Here are five things to watch when the Bears battle the Patriots this coming Sunday.
Jay Cutler’s decision making: New England mixes things up with the front seven with pressure packages and multiple looks designed to confuse quarterbacks. But Cutler has proven adept at diagnosing such nuances and adjusting accordingly. His ability to do that will be put to the test against the Patriots. Interestingly, Cutler played his worst this season against two of the three worst defenses in the league. Against 32nd-ranked Washington, Cutler tossed a season-high four interceptions. Against Seattle’s No. 30 defense, Cutler finished with his lowest completion percentage (43.6) of the year. Well, this week, Cutler faces a Patriots defense ranked 31st.
Cutler’s protection: Chicago’s Swiss-cheese offensive line could make Cutler’s decision-making process more difficult by not allowing him adequate time to get through progressions to make the appropriate throws. New England’s multiple looks could prove confusing for the offensive line, especially rookie right tackle J’Marcus Webb, who has struggled in recent weeks. Webb needs to lean on experienced right guard Roberto Garza for guidance on identifying the most dangerous threats. The Patriots aren’t considered a dangerous team in terms of sacks. But the Bears have given up four sacks in each of the last two games. Those numbers definitely need to dip for this team to accomplish its goals, offensively.
Matt Forte's impact: Balance has been the key to Chicago’s success on offense this season, and the running game plays a major role in the Bears achieving that on a week-to-week basis. The rushing attack will be especially important, given the expected snowy conditions for Sunday’s game at Soldier Field. Forte has averaged 3.9 yards or better in each of his past three outings, which bodes well because if the Bears can’t consistently run, at some point, they’ll have to abandon the rushing attack. When they’ve done that in the past, it’s been disastrous. In addition, it’ll also be important for the defense to shut down New England’s running game, led by BenJarvus Green-Ellis. Inclement weather will force both teams to lean a little more heavily on the running game. The team most successful running likely wins.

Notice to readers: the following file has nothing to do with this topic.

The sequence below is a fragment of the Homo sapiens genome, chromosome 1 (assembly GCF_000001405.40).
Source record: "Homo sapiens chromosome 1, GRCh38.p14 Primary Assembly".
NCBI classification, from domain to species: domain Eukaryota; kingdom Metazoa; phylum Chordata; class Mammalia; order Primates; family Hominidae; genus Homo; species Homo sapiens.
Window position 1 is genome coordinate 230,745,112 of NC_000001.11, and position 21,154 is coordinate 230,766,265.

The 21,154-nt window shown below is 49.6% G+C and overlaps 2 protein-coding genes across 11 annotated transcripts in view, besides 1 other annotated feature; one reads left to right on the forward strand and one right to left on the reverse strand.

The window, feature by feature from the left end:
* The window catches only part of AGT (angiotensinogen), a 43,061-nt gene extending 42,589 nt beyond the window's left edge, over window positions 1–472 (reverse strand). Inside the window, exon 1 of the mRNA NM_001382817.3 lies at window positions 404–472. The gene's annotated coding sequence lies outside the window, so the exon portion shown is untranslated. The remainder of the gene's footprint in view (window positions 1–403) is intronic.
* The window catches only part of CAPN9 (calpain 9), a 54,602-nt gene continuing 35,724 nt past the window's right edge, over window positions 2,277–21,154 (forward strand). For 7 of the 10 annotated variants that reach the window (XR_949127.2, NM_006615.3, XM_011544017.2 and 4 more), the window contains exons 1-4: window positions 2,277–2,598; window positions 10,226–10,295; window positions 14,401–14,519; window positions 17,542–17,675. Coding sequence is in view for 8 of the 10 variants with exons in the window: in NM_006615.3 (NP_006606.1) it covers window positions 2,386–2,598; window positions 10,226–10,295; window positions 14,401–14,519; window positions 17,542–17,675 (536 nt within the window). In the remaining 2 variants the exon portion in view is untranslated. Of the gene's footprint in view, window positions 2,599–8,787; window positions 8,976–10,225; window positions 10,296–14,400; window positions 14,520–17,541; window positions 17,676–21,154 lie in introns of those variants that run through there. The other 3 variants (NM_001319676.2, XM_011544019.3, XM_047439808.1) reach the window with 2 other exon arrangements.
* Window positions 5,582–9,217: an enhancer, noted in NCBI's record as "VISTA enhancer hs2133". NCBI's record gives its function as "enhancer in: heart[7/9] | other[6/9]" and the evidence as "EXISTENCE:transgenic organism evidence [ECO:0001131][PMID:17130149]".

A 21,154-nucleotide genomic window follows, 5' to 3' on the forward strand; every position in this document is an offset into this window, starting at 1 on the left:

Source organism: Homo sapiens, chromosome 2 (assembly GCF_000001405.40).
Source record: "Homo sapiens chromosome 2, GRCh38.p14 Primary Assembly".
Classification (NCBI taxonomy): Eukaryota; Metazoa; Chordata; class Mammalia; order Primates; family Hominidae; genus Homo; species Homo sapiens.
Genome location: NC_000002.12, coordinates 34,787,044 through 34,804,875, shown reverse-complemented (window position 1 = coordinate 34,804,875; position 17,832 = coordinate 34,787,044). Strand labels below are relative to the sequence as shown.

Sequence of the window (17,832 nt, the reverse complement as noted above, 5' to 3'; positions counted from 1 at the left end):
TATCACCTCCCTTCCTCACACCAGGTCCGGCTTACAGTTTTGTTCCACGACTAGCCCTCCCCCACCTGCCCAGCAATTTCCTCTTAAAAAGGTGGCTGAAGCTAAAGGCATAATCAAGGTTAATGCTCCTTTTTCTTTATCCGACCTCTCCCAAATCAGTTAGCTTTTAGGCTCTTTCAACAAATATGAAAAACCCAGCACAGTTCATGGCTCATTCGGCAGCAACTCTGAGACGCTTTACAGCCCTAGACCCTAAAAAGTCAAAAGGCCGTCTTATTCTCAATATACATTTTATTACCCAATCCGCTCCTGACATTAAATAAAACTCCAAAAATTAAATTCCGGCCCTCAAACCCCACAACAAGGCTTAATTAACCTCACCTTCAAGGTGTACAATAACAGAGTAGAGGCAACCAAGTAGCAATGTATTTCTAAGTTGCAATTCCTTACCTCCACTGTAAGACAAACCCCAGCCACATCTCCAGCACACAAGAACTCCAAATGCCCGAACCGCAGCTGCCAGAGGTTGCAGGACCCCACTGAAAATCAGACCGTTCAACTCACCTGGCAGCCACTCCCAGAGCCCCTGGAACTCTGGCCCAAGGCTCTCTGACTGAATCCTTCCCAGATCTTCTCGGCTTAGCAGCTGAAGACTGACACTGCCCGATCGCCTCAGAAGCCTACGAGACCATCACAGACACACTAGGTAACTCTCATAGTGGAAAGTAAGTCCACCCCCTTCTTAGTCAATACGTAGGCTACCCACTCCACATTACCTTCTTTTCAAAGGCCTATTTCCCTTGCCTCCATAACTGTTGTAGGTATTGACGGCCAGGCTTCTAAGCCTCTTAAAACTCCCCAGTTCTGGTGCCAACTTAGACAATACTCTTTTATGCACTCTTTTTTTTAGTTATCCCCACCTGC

The tackling of Chicago’s back seven: The Bears will be content to stay in Cover 2 and allow Patriots quarterback Tom Brady to pick them apart with short and intermediate passes. That’s fine because it forces Brady to be precise in taking the Patriots on long drives of 10 or more plays (the thinking is sooner or later he’ll make a mistake or the Bears will make a big play). Then, the Bears can stiffen in the red zone, where the area for them to cover is much more confined. What’s key for the Bears, though, is making sure tackles with the linebackers and secondary on Brady’s completions to keep his receivers and running backs -- which are skilled at gaining yards after the catch -- from turning 4- and 5-yard completions into longer gains.
The Bears' pressure on Brady: New England's QB has shown the ability to demolish Cover 2 teams with pinpoint precision. Against a Cover 2 Jaguars team in the 2007 playoffs, Brady set a postseason record for completion percentage (92.8 percent; completing 26 of 28 for three touchdowns). The main reason for his success was a lack of pressure, and shoddy tackling on his short completions. So if the Bears can get pressure with the front four -- which they’ve excelled at all season -- they can alter the accuracy of Brady’s passes, and possibly force turnovers. The Bears are 5-0 this year when they lead in turnover margin. So scoring an interception or fumble due to pressure from the front seven -- or at least altering Brady’s accuracy -- gives the Bears a better chance of prevailing.